DURHAM, N.C.--(BUSINESS WIRE)--Grid Therapeutics, LLC, a clinical stage biotechnology company developing human-derived antibodies, today announced the initiation of a combination Phase 2 investigator-sponsored study of its lead asset, GT103. In this clinical trial, Grid’s GT103, a novel, first-in-class antibody targeting complement factor H, will be administered in combination with KEYTRUDA® (pembrolizumab), the anti-PD-1 therapy from Merck Sharp & Dohme LLC, a subsidiary of Merck & Co., Inc. The trial will enroll patients with refractory non-small cell lung cancer (“NSCLC”) who have progressed on no more than two lines of systemic therapy, including prior PD-1 treatment.
In this open-label, multi-center, single-arm Phase 2 clinical trial, Merck and Grid are each providing their respective drugs and funding support. This study is led by Jeff Clarke, M.D, member of the Duke Cancer Center Thoracic Clinic, Durham, NC. The study is managed by the Hoosier Cancer Research Network, a full-service contract research organization dedicated to providing efficiency and expertise in clinical trial services.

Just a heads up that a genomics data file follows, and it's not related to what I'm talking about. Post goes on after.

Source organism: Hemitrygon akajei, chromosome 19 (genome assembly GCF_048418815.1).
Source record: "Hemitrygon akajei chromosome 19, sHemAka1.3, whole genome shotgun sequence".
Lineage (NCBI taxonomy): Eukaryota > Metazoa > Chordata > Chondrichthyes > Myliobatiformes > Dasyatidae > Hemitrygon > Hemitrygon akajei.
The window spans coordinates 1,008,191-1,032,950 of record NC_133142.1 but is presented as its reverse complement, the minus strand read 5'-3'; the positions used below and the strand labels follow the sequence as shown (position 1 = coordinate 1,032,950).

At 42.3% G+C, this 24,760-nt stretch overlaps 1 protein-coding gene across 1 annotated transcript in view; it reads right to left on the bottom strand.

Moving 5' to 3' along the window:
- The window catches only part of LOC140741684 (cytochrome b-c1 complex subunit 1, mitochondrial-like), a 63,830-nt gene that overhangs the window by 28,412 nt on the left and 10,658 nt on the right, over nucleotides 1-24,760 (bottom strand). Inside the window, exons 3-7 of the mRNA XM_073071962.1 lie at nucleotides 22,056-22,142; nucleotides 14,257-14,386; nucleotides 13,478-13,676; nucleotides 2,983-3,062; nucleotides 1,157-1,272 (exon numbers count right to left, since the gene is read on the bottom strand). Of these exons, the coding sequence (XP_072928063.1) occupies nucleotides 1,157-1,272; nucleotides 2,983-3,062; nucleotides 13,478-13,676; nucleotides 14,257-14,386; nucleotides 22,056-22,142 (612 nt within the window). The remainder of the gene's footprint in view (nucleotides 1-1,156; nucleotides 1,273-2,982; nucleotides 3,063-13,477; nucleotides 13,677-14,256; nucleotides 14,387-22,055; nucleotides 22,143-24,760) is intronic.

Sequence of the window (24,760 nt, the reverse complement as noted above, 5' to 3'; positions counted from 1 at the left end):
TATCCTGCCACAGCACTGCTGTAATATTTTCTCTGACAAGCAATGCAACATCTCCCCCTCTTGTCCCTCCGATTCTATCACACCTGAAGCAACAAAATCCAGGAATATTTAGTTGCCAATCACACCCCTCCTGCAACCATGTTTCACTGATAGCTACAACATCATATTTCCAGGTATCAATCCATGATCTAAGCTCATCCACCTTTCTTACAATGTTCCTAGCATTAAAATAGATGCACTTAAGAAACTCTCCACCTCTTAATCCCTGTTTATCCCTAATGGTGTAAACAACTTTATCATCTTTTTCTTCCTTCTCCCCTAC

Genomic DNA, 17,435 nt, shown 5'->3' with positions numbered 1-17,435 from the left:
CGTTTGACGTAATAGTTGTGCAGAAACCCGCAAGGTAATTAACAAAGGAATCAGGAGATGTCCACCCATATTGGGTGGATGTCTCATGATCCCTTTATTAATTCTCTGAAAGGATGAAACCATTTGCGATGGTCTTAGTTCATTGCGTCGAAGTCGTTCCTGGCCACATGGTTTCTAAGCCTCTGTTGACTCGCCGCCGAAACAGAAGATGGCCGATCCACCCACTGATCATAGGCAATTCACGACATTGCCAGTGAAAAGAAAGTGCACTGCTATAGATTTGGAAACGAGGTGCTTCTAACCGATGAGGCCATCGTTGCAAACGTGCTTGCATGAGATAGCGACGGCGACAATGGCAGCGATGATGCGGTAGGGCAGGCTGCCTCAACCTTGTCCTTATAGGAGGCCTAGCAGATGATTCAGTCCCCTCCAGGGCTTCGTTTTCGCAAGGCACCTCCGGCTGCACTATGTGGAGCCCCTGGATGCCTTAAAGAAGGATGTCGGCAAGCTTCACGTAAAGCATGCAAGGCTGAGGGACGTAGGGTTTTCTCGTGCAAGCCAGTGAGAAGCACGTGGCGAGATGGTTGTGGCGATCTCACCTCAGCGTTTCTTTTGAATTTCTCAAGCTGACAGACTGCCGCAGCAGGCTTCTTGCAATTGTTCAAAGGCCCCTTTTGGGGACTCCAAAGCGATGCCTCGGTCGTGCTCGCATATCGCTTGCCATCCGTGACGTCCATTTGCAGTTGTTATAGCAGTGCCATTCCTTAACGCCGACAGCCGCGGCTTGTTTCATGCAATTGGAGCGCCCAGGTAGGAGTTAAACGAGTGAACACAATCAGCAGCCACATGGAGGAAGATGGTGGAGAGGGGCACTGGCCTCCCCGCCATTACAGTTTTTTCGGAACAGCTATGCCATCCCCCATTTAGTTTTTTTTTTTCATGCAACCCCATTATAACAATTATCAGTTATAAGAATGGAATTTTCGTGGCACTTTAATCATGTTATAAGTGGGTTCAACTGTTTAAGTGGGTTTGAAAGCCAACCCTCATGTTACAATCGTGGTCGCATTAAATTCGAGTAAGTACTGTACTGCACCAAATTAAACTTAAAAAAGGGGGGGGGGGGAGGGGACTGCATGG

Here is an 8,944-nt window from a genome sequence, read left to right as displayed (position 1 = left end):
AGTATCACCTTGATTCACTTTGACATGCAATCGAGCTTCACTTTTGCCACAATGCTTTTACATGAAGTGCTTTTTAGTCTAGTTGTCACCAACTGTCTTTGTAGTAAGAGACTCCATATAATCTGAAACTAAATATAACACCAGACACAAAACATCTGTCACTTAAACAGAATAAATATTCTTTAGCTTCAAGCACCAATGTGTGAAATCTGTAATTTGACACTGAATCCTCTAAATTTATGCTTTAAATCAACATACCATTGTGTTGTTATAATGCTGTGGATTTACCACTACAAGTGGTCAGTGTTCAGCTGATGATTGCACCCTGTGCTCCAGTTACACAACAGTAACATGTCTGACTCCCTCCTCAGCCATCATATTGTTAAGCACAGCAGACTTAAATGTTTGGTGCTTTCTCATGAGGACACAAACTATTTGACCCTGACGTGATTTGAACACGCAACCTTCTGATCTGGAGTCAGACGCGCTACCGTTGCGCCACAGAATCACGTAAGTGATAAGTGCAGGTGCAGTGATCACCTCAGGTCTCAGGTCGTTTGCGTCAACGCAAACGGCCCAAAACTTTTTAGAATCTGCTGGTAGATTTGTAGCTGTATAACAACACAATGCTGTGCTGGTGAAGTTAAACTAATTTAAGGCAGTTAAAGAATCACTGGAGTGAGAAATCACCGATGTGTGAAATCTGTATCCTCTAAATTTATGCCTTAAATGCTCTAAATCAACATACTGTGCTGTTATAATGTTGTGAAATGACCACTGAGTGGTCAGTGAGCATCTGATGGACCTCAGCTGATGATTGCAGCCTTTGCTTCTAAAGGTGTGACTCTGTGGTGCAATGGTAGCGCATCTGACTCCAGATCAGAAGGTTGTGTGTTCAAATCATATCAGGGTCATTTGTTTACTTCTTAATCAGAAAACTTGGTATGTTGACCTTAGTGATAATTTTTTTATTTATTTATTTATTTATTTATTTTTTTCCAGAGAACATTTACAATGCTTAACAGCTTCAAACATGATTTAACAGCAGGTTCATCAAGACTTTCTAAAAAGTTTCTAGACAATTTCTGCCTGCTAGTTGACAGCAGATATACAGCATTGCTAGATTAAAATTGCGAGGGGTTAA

“We are very excited to initiate this study to determine whether the therapy demonstrates clinical activity and tolerability observed in patients with advanced stage lung cancer in the Phase 1b study of GT103 alone,” said Dr. Clarke. “NSCLC is a difficult-to-treat cancer and patients, particularly in the relapsed/refractory setting, will benefit from novel therapeutic options to help improve disease outcomes.”
About the Study
The Phase 2 open-label, clinical trial of GT103 is designed to assess the safety and tolerability of GT103 in combination with Merck’s pembrolizumab, as well as anti-tumor activity, response rates and overall survival. The study will enroll subjects with refractory NSCLC. Please refer to www.clinicaltrials.gov for additional clinical trial details.
Grid Therapeutics is a clinical stage biotech company built on the innovative science developed by a team of researchers in Duke University School of Medicine. Located in Durham, North Carolina, Grid is currently using its unique platform to develop a pipeline of human derived, tumor-targeted antibodies for the treatment of a solid tumors.